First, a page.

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Grissom building teardown begins

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BURNING DOWN THE HOUSE: Grissom Air Museum Board Members John Ensign, Steve Salmons and Rick Kirk separate out alumnum sheets for recycling while helping tear down Grissom’s Little White House. The Grissom Fire Department could burn down the structure as early as nextweek.
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AMERICAN ICON: In 1960, Grissom’s own Little White House was constructed in downtown Logansport. During one of the first of many ceremonies, the first American flag embroidered with 50 stars that was flown over the Capitol was raised over the tiny building.

BY CAROLINE EGGERS - ceggers@perutribune.com

Once a picturesque space for celebration, Grissom’s “Little White House” is coming down.

Volunteers began tearing apart the structure on Wednesday, and had torn off the aluminum roofing and stacked it up for recycling by Friday.

The volunteers also stripped off anything that may be toxic, such as rubber, since the final act of demolition with be a controlled burn by the Grissom Fire Department that could happen as early as this week.

While they worked, a strong odor of mold drifted out of the quickly disassembling structure, which showed many visible signs of rot.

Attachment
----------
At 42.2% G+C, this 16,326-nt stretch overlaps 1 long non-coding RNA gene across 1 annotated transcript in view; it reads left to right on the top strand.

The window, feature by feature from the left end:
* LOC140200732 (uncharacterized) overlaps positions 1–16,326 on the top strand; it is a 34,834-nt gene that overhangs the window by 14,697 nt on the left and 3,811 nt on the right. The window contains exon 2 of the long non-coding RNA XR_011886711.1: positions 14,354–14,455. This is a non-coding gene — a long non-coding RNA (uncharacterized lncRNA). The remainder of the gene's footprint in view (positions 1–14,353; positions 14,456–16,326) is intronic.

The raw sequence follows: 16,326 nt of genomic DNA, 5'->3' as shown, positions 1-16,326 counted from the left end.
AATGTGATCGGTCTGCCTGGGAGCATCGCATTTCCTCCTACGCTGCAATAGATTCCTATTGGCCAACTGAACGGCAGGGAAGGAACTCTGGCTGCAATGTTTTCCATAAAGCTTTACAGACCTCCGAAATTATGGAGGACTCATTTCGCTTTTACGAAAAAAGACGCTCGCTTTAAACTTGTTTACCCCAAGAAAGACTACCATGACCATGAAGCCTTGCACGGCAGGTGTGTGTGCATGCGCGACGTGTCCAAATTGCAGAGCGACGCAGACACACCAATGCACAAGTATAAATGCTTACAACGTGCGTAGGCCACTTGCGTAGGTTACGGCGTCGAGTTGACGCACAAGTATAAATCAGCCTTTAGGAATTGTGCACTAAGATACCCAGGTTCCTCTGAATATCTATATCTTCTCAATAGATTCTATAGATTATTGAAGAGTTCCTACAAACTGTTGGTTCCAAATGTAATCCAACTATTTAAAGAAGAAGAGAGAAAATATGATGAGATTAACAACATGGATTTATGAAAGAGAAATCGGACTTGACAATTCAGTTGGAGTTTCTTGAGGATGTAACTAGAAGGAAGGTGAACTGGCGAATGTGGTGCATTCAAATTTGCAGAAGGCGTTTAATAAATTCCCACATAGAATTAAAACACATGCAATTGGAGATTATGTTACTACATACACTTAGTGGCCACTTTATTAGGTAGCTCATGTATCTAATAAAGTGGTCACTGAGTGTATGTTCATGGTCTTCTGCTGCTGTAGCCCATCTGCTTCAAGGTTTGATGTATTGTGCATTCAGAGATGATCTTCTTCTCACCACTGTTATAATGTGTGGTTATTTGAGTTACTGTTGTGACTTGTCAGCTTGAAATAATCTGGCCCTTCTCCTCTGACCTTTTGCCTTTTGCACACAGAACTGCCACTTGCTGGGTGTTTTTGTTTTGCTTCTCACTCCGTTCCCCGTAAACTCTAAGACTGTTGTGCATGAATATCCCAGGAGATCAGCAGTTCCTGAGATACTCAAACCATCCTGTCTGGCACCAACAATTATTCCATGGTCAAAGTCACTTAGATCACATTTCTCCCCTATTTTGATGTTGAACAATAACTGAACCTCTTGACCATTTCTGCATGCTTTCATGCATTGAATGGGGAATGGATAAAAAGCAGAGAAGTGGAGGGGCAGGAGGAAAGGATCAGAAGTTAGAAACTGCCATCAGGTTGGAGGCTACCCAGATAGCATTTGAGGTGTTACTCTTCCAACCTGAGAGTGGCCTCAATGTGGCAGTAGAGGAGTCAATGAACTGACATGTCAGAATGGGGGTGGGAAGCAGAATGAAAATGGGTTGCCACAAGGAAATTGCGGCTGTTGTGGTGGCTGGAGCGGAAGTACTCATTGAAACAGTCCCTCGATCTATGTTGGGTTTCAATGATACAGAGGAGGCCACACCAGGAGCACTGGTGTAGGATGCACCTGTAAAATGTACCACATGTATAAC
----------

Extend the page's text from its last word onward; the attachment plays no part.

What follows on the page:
“We couldn’t save it,” said Rick Kirk, a Grissom Air Museum board member who volunteered with two other board members, John Ensign and Steve Salmons.

“A lot of history is going away,” Salmons said.  

In 1959, the 305th bomb wing set up at Grissom Air Reserve Base, and provided an economic boon to Peru, Logansport and Kokomo, according to Tom Kelly, board chairman at the Grissom Air Museum.

According to Kelly:

As a gift of gratitude to the base, seventeen local contractors and businessman built the Little White House in 1960 in downtown Logansport in front of the Logansport hotel.

The first American flag embroidered with 50 stars that was flown over the Capitol was flown to Logansport, and raised over the tiny building during an early ceremony.

Later that year, the Little White House moved to Grissom, and served as the Office of Family Services Headquarters. The group helped citizens balance their checkbooks, and processed all married couples who lived on the base.

The space also hosted a lot of ceremonies.

“Just about everyone I know who reenlisted did it on the front steps of this building, just for the photo-op,” said Kelly, who was stationed at Grissom in the 1970s.

But then the building fell into disrepair.

Kelly estimated the tiny building would have costs of $64,000 to move, and an additional $30,000 to fix up, according to Kelly.

“You could build a building cheaper than that,” Kelly said.  

In a Facebook post, the Grissom Air Museum page wrote “this is breaking our hearts too.”

Lisa Rocheford commented “This is truly a sad day. ... LOVED the ‘little white house.’”

Joel Youngs commented, “Maybe they can build another ‘Little White House’? It won’t be the same.”

Kelly believes there is still plenty of fascinating history at Grissom.

“In 1964, Grissom pumped a million a month into local economy just in payroll,” he said.

And the people on that payroll brought culture and diversity.

“It made an impact on Peru, Logansport and Kokomo that we’re still feeling today,” Kelly said.